A mini-series which went on air only last week has come to an end with a total of four episodes. Starring Wahaj Ali, Durr E Fishan Saleem, Tooba Siddiqui, Atiqa Odho and Ehtashamuddin, “Jurm” has been written by Shah Yasir and directed by Mehreen Jabbar. The first two episodes pulled viewers into its story, which follows a married couple, Daniyal and Ayla, and the mystery that unfolds after Ayla’s abduction – and death. A crime has been committed, but who is responsible?
In episodes three and four, Daniyal (Wahaj Ali) is arrested for the crime of having his wife murdered (potentially). Other elements are revealed in the story, such as Daniyal’s illicit relationship with the older Samia (Tooba Siddiqui), which in turn casts suspicion on their intentions. The character of Ashley, played by Maha Hassan, plays a large role in how we, as the audience, view each character and Maha is convincing in her role. Each of the four episodes is as engaging as the last and points fingers in many directions. Right when we believe we’ve worked out who the killer is, the writer takes a step back and points us in another direction.
The greatest takeaway, however, is the power of keyboard warriors and the ability of social media to influence a case. Anyone with a device can create a conspiracy, because that’s a better, more interesting, more exciting story – but what’s the real story? This is what’s important and the true message of Jurm, which seemed to have, very loosely, took inspiration from the case of Anni Dewani.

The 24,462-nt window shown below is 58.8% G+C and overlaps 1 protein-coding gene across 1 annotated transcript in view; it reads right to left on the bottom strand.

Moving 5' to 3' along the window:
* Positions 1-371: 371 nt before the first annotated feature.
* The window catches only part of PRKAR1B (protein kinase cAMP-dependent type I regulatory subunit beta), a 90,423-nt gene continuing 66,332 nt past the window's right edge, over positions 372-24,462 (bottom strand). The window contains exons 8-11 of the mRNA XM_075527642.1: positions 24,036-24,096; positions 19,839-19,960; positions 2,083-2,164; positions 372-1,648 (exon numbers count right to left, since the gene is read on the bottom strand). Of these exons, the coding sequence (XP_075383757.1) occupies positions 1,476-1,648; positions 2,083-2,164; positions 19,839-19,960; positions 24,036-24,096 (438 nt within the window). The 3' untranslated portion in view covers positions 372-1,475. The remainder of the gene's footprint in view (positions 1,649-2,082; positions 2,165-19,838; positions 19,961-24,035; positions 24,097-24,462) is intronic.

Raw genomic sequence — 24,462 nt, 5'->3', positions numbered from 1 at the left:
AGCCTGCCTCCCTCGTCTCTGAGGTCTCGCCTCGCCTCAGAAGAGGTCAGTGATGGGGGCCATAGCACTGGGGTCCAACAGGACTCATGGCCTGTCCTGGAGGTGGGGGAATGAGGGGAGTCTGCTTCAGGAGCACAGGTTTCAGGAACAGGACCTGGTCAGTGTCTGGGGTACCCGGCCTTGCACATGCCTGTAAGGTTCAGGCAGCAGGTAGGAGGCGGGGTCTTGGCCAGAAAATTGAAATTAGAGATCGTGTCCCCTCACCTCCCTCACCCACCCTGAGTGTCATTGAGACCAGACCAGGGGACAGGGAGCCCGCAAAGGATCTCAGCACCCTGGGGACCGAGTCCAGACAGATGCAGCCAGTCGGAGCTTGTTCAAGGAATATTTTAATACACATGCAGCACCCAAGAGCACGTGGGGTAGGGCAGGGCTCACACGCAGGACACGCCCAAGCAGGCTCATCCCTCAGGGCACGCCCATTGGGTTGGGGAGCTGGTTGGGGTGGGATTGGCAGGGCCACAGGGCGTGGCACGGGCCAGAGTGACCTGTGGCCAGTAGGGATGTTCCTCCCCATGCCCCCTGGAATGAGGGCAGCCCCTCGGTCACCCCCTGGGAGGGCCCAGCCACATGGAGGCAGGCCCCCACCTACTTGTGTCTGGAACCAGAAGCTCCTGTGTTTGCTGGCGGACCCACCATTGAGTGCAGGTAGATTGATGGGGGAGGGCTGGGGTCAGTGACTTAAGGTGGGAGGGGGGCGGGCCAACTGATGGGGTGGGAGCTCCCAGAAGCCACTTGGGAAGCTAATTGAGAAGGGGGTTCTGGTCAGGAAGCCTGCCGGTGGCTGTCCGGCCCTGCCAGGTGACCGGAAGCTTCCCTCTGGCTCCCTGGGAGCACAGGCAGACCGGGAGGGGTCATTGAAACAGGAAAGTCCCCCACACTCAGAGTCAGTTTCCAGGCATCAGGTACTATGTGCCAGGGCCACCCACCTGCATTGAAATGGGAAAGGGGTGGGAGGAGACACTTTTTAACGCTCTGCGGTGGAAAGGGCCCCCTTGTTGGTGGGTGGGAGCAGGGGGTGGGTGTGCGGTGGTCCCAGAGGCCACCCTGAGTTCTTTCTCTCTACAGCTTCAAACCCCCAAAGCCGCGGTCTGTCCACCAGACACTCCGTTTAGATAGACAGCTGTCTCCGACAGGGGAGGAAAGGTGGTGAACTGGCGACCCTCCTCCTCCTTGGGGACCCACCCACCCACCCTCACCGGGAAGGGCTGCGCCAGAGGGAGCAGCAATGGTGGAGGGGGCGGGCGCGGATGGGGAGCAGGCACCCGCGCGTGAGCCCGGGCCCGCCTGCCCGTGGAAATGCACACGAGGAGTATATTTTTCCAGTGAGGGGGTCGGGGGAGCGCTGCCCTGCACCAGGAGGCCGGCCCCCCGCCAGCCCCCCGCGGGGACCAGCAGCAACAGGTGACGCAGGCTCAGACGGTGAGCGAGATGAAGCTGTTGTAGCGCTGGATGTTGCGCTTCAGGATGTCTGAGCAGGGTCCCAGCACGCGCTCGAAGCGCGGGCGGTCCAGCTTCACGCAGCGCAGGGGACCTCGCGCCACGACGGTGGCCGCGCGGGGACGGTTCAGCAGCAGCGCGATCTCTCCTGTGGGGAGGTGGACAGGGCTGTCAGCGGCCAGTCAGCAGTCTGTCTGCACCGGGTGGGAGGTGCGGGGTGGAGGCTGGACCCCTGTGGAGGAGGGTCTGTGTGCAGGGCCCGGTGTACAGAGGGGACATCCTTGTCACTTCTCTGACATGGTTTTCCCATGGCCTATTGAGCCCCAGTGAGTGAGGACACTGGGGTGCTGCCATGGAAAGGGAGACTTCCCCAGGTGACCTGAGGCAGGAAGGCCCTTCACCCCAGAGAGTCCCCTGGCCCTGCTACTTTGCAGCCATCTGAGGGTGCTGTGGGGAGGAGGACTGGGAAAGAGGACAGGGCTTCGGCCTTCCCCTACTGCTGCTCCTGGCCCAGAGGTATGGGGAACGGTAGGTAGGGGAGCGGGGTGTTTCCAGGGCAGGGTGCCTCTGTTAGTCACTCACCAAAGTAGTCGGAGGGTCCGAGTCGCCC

This is an action-packed, well-written show with an engaging story. Shah Yasir’s writing keeps the audience on their toes while Mehreen Jabbar’s direction has our eyes glued to the screen. Wahaj Ali, Durr E Fishan Saleem, Tooba Siddiqui, Atiqa Odho, Ehtashamuddin and Tazeen Hussain are all excellent. Wahaj Ali and Tooba Siddiqui share great chemistry that warrants another show for their pairing. Shows like “Jurm” are too rare and send a clear message to Pakistani drama directors, producers and writers: as an audience, we do not need long, drawn-out shows for audiences to tune in with excitement. Rather, the Pakistani drama audience wants shows to play out in a natural, well-constructed manner which keeps us hooked – even if that only allows for four episodes. It’s better to have four strong, memorable episodes than fifty flawed, forgettable ones. Please, give us more stories like “Jurm,” quality narratives that leave us thinking long after the show has ended.